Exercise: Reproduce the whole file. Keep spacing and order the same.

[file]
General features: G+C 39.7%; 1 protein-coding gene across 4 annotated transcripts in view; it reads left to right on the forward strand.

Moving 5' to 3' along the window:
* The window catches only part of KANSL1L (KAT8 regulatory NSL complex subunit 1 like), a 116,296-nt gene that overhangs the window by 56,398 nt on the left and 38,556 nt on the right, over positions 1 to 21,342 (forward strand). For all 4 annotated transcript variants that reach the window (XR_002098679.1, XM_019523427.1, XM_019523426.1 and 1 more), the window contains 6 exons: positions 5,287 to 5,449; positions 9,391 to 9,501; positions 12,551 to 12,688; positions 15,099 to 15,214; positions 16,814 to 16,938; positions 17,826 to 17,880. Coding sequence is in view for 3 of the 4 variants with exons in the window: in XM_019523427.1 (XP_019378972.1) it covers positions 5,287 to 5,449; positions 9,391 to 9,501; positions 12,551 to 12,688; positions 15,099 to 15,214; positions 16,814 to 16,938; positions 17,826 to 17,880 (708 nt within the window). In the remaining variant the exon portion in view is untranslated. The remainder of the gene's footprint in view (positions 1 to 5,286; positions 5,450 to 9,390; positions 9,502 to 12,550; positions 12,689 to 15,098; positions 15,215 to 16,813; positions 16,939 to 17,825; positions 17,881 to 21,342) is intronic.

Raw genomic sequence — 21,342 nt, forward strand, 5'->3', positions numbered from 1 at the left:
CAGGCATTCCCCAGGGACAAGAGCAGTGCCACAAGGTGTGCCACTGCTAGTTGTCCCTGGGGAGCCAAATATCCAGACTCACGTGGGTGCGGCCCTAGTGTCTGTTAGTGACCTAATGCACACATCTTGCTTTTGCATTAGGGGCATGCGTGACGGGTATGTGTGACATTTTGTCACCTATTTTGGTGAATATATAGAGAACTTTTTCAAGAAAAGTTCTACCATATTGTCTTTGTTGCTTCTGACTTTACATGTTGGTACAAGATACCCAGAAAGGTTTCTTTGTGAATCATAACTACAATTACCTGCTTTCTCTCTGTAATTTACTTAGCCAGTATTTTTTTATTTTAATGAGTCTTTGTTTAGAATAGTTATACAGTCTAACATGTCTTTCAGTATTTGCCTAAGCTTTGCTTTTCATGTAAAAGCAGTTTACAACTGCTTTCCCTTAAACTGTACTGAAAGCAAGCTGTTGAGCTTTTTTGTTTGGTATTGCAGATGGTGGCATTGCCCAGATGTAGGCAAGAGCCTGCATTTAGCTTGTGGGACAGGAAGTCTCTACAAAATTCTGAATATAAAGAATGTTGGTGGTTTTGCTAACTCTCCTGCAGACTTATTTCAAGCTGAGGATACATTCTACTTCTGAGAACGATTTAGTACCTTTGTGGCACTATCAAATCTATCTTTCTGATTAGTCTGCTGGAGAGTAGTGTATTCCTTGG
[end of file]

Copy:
General features: G+C 39.7%; 1 protein-coding gene across 4 annotated transcripts in view; it reads left to right on the forward strand.

Moving 5' to 3' along the window:
* The window catches only part of KANSL1L (KAT8 regulatory NSL complex subunit 1 like), a 116,296-nt gene that overhangs the window by 56,398 nt on the left and 38,556 nt on the right, over positions 1 to 21,342 (forward strand). For all 4 annotated transcript variants that reach the window (XR_002098679.1, XM_019523427.1, XM_019523426.1 and 1 more), the window contains 6 exons: positions 5,287 to 5,449; positions 9,391 to 9,501; positions 12,551 to 12,688; positions 15,099 to 15,214; positions 16,814 to 16,938; positions 17,826 to 17,880. Coding sequence is in view for 3 of the 4 variants with exons in the window: in XM_019523427.1 (XP_019378972.1) it covers positions 5,287 to 5,449; positions 9,391 to 9,501; positions 12,551 to 12,688; positions 15,099 to 15,214; positions 16,814 to 16,938; positions 17,826 to 17,880 (708 nt within the window). In the remaining variant the exon portion in view is untranslated. The remainder of the gene's footprint in view (positions 1 to 5,286; positions 5,450 to 9,390; positions 9,502 to 12,550; positions 12,689 to 15,098; positions 15,215 to 16,813; positions 16,939 to 17,825; positions 17,881 to 21,342) is intronic.

Raw genomic sequence — 21,342 nt, forward strand, 5'->3', positions numbered from 1 at the left:
CAGGCATTCCCCAGGGACAAGAGCAGTGCCACAAGGTGTGCCACTGCTAGTTGTCCCTGGGGAGCCAAATATCCAGACTCACGTGGGTGCGGCCCTAGTGTCTGTTAGTGACCTAATGCACACATCTTGCTTTTGCATTAGGGGCATGCGTGACGGGTATGTGTGACATTTTGTCACCTATTTTGGTGAATATATAGAGAACTTTTTCAAGAAAAGTTCTACCATATTGTCTTTGTTGCTTCTGACTTTACATGTTGGTACAAGATACCCAGAAAGGTTTCTTTGTGAATCATAACTACAATTACCTGCTTTCTCTCTGTAATTTACTTAGCCAGTATTTTTTTATTTTAATGAGTCTTTGTTTAGAATAGTTATACAGTCTAACATGTCTTTCAGTATTTGCCTAAGCTTTGCTTTTCATGTAAAAGCAGTTTACAACTGCTTTCCCTTAAACTGTACTGAAAGCAAGCTGTTGAGCTTTTTTGTTTGGTATTGCAGATGGTGGCATTGCCCAGATGTAGGCAAGAGCCTGCATTTAGCTTGTGGGACAGGAAGTCTCTACAAAATTCTGAATATAAAGAATGTTGGTGGTTTTGCTAACTCTCCTGCAGACTTATTTCAAGCTGAGGATACATTCTACTTCTGAGAACGATTTAGTACCTTTGTGGCACTATCAAATCTATCTTTCTGATTAGTCTGCTGGAGAGTAGTGTATTCCTTGG